TALLAHASSEE, Fla. – Television viewers across Florida will soon be losing a very familiar face who has been a broadcasting institution in the state.
Mike Vasilinda is retiring.
Vasilinda runs the Capitol News Service which currently distributes daily stories from the state capitol to TV stations all over Florida, including News4JAX.
Congratulations on a lifetime of service in journalism @mikevasilinda Cheers!— Lenny Curry (@lennycurry) April 4, 2022
How it all started
Vasilinda has been a fixture in journalism in Tallahassee for around 49 years following his graduation from Florida State University in 1973.
Vasilinda told News4JAX he originally wanted to be a lawyer and didn’t plan to stay in Tallahassee more than a couple of years after graduating, but that obviously didn’t happen.
Vasilinda said he took his first television job after he saw an ad in the campus newspaper.
BY THE NUMBERS: Click here for an interactive look at Mike’s career
“They wanted to hire someone to become a producer of a weekly show that would air in Tallahassee and Tampa and Miami and recap the week in review of the legislature. Fast forward 40 years and it’s now a nightly show called ‘Today in the Legislature,’” said Vasilinda.
He eventually took out a loan for around $55,000, bought a film camera and eventually started his own video production company. Currently, he owns Mike Vasilinda productions in Tallahassee which distributes daily news from the State Capitol on what’s going on in the Legislature for the Capitol News Service. TV stations across Florida have purchased his stories for decades because it’s a way to have a dedicated journalist in the state’s capital every day.
10,000 stories, 50,000 interviews
Along the way, Vasilinda has accumulated more knowledge in state government than maybe anybody in history, spending an estimated 3,700 to 4,000 days in legislative hearings, or 10 years of his life.
Vasilinda turns 73 this year.
Beyond that, Vasilinda estimates he’s produced around 10,000 TV news stories and conducted well over 50,000 interviews. He also has a tape and film library of Tallahassee news stories with around 10,000 tapes.
“I’ve worked very hard to try and turn this business over to another employee who couldn’t convince his fiancé to live in Tallahassee,” Vasilinda said.
So, now he plans to close his business. News stations around Florida will now have to find companies to replace the hole he leaves in coverage.
Askew, Bundy and Bush v. Gore
Vasilinda has been there for literally every political fight in the state capital for nearly 50 years. That includes covering 10 governors from Reubin Askew in the 1970s to Gov. Ron DeSantis today.
Vasilinda said one of his most difficult interviews was with Governor Askew in the 70s.
“I asked governor Askew a very probing question out of the clear blue. He yelled at me. First time I’ve ever talked to a governor,” said Vasilinda.
He said that interview concerned whether there should be a special session called of the state legislature over an oil crisis. It was a crisis he said was worse than what the country is facing today.
“It was much worse back then. Cities were turning off street lights. Children were standing in the dark waiting for school busses and they were getting hurt,” said Vasilinda.
Beyond politics, Vasilinda has covered countless other stories.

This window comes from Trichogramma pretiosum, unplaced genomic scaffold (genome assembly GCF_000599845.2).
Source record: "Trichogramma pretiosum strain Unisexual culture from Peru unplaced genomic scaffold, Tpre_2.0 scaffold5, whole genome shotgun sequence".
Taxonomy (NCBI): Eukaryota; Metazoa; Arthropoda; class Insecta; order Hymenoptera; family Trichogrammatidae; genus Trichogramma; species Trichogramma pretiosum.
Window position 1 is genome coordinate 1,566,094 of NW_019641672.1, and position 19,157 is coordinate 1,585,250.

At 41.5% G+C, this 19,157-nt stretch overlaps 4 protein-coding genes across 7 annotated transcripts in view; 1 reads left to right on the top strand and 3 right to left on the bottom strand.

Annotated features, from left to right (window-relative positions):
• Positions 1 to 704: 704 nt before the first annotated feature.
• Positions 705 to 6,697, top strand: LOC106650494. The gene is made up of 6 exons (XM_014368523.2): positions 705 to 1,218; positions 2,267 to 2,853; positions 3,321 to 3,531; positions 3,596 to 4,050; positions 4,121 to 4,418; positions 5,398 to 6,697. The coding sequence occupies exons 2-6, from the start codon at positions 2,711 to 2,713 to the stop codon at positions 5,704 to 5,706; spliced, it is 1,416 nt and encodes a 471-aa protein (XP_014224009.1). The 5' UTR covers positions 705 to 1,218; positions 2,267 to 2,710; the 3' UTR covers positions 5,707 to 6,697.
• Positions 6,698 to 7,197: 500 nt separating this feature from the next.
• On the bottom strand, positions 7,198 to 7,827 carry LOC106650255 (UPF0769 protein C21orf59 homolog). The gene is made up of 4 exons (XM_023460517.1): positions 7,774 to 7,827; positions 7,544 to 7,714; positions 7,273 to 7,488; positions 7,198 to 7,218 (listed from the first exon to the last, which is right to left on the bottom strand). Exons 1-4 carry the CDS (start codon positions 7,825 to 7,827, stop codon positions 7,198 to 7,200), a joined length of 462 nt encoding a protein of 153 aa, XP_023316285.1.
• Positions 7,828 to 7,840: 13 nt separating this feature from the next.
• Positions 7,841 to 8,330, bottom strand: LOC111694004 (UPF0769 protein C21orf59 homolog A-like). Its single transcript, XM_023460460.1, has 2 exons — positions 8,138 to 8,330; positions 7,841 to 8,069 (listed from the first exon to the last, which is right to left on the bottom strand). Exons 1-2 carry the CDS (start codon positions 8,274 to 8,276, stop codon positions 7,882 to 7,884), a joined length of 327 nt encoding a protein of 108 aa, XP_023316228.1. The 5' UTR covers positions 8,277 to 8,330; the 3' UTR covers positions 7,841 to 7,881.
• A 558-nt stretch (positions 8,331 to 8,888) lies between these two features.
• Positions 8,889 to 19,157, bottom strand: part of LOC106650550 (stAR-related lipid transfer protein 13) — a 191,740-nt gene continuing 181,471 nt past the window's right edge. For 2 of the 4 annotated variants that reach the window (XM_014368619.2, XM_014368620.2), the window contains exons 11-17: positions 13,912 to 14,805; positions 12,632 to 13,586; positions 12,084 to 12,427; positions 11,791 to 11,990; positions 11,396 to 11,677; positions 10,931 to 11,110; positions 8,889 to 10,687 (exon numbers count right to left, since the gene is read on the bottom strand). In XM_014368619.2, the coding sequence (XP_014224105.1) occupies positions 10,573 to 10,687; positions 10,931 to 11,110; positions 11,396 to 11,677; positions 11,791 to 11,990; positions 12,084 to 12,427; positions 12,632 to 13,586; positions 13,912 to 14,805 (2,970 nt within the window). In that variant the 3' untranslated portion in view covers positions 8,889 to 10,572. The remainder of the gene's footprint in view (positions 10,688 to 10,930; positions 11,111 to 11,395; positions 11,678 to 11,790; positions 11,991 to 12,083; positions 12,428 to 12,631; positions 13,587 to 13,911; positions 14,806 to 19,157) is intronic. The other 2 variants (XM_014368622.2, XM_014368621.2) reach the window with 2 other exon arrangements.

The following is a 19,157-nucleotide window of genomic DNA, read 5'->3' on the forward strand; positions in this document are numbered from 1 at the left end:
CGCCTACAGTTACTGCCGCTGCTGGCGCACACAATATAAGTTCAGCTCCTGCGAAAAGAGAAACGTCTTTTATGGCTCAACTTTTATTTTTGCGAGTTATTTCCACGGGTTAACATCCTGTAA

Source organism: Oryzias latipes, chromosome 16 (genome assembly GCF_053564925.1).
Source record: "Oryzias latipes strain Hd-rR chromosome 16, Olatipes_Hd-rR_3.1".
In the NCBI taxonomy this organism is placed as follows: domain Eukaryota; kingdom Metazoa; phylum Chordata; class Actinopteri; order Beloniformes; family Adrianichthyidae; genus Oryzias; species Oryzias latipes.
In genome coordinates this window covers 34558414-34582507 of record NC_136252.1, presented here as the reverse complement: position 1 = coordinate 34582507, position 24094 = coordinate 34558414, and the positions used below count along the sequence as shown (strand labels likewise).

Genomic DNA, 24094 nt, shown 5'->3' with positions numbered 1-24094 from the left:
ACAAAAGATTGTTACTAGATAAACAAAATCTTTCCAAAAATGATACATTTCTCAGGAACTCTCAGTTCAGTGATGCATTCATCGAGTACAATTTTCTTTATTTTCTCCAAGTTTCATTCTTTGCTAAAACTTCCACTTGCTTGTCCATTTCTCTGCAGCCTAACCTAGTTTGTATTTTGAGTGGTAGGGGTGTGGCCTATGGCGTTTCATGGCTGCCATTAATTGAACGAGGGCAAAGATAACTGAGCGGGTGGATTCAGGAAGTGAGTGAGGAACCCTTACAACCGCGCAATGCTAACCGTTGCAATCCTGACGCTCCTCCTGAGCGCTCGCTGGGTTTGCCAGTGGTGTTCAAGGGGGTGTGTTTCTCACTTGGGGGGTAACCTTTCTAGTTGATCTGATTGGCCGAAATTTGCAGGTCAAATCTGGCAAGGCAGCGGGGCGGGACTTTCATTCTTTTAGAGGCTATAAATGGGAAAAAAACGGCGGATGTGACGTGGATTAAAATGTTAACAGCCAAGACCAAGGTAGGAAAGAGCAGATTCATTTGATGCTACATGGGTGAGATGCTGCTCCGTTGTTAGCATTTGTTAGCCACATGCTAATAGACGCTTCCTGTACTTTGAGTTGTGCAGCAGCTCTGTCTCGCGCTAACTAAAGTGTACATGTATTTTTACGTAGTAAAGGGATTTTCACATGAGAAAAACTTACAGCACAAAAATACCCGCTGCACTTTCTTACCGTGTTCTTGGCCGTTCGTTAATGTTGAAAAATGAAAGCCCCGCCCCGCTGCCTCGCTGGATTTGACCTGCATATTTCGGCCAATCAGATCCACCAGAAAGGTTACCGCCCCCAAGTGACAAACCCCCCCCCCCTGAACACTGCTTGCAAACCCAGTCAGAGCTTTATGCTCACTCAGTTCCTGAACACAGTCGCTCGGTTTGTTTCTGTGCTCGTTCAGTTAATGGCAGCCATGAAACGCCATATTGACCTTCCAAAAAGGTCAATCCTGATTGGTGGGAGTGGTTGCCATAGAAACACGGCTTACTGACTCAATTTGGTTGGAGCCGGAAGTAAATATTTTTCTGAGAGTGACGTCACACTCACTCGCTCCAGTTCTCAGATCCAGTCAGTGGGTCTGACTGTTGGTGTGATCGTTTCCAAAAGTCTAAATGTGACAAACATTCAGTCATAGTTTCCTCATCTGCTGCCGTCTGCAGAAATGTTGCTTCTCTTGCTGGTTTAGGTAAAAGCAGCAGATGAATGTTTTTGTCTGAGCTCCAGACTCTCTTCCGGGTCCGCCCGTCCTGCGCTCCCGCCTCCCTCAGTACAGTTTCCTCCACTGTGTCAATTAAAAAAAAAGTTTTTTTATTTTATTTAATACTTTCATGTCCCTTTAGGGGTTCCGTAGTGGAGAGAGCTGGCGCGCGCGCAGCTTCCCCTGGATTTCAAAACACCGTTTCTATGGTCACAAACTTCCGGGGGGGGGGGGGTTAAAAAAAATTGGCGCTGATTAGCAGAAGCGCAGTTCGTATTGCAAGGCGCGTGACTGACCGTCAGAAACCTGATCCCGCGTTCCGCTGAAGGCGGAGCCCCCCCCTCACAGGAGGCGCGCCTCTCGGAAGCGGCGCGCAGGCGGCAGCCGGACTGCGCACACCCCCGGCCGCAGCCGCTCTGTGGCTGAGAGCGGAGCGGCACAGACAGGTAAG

Perhaps the highest profile was his coverage of serial killer Ted Bundy throughout the late 70s and 80s.
Vasilinda said his phone started ringing off the hook the night of the Super Bowl in 1978 when Bundy broke into the Chi Omega sorority on the FSU campus, killed two women and injured three more. Following Bundy’s arrest in Florida, Vasilinda said he was in the same room with the serial killer several times. He said Bundy went from a suave talker with the media before he was indicted and then shifted to a scary individual.
“I will tell you there was a particular time when he was read the indictment, I was one of the few people inside the room with him. We were part of the pool crew. And there’s a pretty famous shot when he raises his hand and said ‘I plead right now, I did not do it,’” said Vasilinda. “Scary. And his eyes were dark. It was the first time I’ve ever seen the evil that was in his eyes. You could see it, you could feel it. He was not the charming guy we met on the street who was telling us he was innocent, he needed a good lawyer.”
Vasilinda said there were so many huge stories he’s been a part of it’s hard to keep track.
Some of them included the debate over Terri Schiavo, a woman left in a vegetative state and there were legislative debates over her care. Another one was the 2000 presidential election involving George W. Bush and Al Gore where Vasilinda said he was constantly working as the debate swirled over Florida’s election results.
“We worked from about 5 in the morning until well after midnight every night for 36-37 days when that took place,” he said.
What’s changed and what’s next
Vasilinda said something he has seen change dramatically in state politics over the years is access to politicians. He said access is a lot less than it has been in years and decades past as many politicians have started relying on written statements and public relations professionals.
“I think people have started to rely on PR professionals to advise them than just respecting what we do and giving a straight answer,” he said.
Vasilinda said he plans to keep a close eye on state politics and do some consulting but has no plans to return to the Capitol building on a regular basis. His wife, Michelle, is a college professor and former State Representative and plans to partner with him in his new ventures.